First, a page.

Replenishing is the deep refilling and nourishing of the part of you that makes you who you are. It is what takes place over summer break for me. I’m an introvert at heart, which comes as a surprise to many as I technically fall into the extroverted introvert category. I need time to recharge. I need to be alone. This is my need; I know others who are excited to go work their second job (summer school teacher, library desk worker, lifeguard, etc). Replenishing is filling you with what makes you the very best. It is nourishing who you are at your core. What nourishes me may very well be what drains someone else.
I’m at a stage in my life where it’s somewhat easier to replenish than it was 10 years ago.
My children are adults; I’m not actively involved with planning and attending their activities. However, I am also the child of aging parents. In some ways, this impacts my replenishment, as their needs draw on my emotional and physical strength. I’m figuring out ways to balance, or at least live in harmony with, the demands of my family.
I’m not saying that we just quit doing things we don’t enjoy; life isn’t that simple (unfortunately!). Only you can identify what makes you content. Not just happy, but that feeling that your heart is full. Mine include reading, journaling, and cooking when I’m home.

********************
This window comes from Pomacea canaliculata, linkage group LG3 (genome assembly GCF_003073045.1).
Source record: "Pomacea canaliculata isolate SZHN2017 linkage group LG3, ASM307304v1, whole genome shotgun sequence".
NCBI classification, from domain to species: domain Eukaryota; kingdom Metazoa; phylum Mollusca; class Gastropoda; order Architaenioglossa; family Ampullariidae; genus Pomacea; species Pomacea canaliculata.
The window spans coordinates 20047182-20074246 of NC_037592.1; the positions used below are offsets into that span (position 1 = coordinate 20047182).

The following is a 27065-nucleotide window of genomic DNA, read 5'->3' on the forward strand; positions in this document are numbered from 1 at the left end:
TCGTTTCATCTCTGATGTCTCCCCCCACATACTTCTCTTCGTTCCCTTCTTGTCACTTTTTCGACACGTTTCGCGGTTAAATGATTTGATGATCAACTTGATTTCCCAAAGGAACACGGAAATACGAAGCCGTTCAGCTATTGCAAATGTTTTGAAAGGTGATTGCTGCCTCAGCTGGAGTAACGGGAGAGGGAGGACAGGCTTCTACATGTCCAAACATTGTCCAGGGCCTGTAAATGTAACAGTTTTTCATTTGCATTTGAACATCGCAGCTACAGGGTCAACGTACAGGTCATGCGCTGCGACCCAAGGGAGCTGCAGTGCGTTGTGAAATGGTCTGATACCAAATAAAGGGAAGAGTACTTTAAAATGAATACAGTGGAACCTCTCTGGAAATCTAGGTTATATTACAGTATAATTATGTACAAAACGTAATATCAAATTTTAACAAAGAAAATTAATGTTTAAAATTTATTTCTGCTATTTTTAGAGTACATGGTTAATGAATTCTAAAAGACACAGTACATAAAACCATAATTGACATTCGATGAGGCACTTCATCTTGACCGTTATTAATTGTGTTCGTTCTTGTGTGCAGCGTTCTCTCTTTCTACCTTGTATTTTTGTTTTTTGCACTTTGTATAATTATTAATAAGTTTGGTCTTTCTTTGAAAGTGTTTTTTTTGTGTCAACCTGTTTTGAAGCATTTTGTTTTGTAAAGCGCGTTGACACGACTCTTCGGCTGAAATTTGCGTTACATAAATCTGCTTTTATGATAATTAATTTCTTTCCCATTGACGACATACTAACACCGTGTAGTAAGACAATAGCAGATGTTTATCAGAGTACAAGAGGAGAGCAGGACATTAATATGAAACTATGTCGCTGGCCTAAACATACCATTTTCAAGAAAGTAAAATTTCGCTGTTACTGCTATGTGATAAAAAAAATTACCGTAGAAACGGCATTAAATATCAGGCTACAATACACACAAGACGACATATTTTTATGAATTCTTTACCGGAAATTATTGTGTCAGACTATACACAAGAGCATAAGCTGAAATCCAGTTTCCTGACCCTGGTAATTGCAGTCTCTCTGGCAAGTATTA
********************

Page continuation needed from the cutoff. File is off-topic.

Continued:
It’s talking to a close friend for an extended time with no set time we must part. It’s petting my dog outside. Or marking tasks off my to-do list that seems to grow rather than shrink. Additionally, it’s professional reading and learning opportunities that fit how I see myself as a teacher. It’s sitting on my porch with a book, listening to the neighborhood sounds.[scroll down to keep reading]
Taking Care of Yourself: The Challenge
I challenge you to understand how you refresh, renew, and replenish. I challenge you to figure out when you need to refresh, renew, and replenish. Help others in their journey of refreshing, renewing, and replenishing. Don’t get to a point where you can’t be refreshed, renewed, or replenished.
Find ways to take care of yourself; make yourself a priority. Let others know you are a priority to yourself. Our world needs refreshed, renewed, and replenished teachers.
About Carrie LaRue
Carrie LaRue is a second-career teacher at Royster Middle School in Southeast Kansas, where she has the privilege of instructing 8th graders in reading and writing. After a short stint in journalism, she returned to college to earn a certification in education and went on to earn a Master’s in Literacy from the University of Missouri. She is passionate about creating strong relationships with students (#reachbeforeteach) and their families. Her students know she loves to read, cook, travel, and do counted cross-stitch when she isn’t teaching them.